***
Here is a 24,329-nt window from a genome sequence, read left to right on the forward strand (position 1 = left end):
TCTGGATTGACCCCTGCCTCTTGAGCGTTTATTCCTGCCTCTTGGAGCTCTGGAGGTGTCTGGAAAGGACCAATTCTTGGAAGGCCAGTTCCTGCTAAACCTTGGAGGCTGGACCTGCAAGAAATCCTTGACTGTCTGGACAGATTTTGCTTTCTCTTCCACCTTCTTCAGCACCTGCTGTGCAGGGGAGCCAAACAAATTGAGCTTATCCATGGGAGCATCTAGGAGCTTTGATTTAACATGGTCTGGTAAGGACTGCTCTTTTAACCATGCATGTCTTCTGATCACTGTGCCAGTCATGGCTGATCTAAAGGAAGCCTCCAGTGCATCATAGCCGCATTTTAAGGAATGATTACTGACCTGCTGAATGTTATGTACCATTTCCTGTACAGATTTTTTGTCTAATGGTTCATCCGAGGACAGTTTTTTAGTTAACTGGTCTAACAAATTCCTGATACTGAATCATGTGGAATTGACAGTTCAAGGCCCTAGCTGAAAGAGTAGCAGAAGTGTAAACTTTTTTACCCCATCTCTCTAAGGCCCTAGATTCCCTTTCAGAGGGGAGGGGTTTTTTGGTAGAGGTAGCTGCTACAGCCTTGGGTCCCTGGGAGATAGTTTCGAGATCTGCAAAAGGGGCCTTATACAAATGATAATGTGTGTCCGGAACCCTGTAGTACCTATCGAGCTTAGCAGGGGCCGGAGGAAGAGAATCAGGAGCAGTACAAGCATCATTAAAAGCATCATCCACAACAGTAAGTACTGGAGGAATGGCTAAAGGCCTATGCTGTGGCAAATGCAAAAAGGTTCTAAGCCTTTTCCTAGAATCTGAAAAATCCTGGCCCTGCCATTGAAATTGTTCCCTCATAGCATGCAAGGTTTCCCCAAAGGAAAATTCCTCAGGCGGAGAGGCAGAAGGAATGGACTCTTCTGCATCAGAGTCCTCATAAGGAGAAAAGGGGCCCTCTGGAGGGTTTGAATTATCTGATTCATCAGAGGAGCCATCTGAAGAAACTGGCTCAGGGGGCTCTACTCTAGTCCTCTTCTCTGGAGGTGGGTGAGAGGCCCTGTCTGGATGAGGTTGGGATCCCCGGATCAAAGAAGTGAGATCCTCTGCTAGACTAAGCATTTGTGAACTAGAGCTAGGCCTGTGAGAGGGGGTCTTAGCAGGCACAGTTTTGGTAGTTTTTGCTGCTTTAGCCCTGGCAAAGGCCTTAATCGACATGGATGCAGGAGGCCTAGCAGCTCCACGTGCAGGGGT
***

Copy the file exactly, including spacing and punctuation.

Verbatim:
Here is a 24,329-nt window from a genome sequence, read left to right on the forward strand (position 1 = left end):
TCTGGATTGACCCCTGCCTCTTGAGCGTTTATTCCTGCCTCTTGGAGCTCTGGAGGTGTCTGGAAAGGACCAATTCTTGGAAGGCCAGTTCCTGCTAAACCTTGGAGGCTGGACCTGCAAGAAATCCTTGACTGTCTGGACAGATTTTGCTTTCTCTTCCACCTTCTTCAGCACCTGCTGTGCAGGGGAGCCAAACAAATTGAGCTTATCCATGGGAGCATCTAGGAGCTTTGATTTAACATGGTCTGGTAAGGACTGCTCTTTTAACCATGCATGTCTTCTGATCACTGTGCCAGTCATGGCTGATCTAAAGGAAGCCTCCAGTGCATCATAGCCGCATTTTAAGGAATGATTACTGACCTGCTGAATGTTATGTACCATTTCCTGTACAGATTTTTTGTCTAATGGTTCATCCGAGGACAGTTTTTTAGTTAACTGGTCTAACAAATTCCTGATACTGAATCATGTGGAATTGACAGTTCAAGGCCCTAGCTGAAAGAGTAGCAGAAGTGTAAACTTTTTTACCCCATCTCTCTAAGGCCCTAGATTCCCTTTCAGAGGGGAGGGGTTTTTTGGTAGAGGTAGCTGCTACAGCCTTGGGTCCCTGGGAGATAGTTTCGAGATCTGCAAAAGGGGCCTTATACAAATGATAATGTGTGTCCGGAACCCTGTAGTACCTATCGAGCTTAGCAGGGGCCGGAGGAAGAGAATCAGGAGCAGTACAAGCATCATTAAAAGCATCATCCACAACAGTAAGTACTGGAGGAATGGCTAAAGGCCTATGCTGTGGCAAATGCAAAAAGGTTCTAAGCCTTTTCCTAGAATCTGAAAAATCCTGGCCCTGCCATTGAAATTGTTCCCTCATAGCATGCAAGGTTTCCCCAAAGGAAAATTCCTCAGGCGGAGAGGCAGAAGGAATGGACTCTTCTGCATCAGAGTCCTCATAAGGAGAAAAGGGGCCCTCTGGAGGGTTTGAATTATCTGATTCATCAGAGGAGCCATCTGAAGAAACTGGCTCAGGGGGCTCTACTCTAGTCCTCTTCTCTGGAGGTGGGTGAGAGGCCCTGTCTGGATGAGGTTGGGATCCCCGGATCAAAGAAGTGAGATCCTCTGCTAGACTAAGCATTTGTGAACTAGAGCTAGGCCTGTGAGAGGGGGTCTTAGCAGGCACAGTTTTGGTAGTTTTTGCTGCTTTAGCCCTGGCAAAGGCCTTAATCGACATGGATGCAGGAGGCCTAGCAGCTCCACGTGCAGGGGT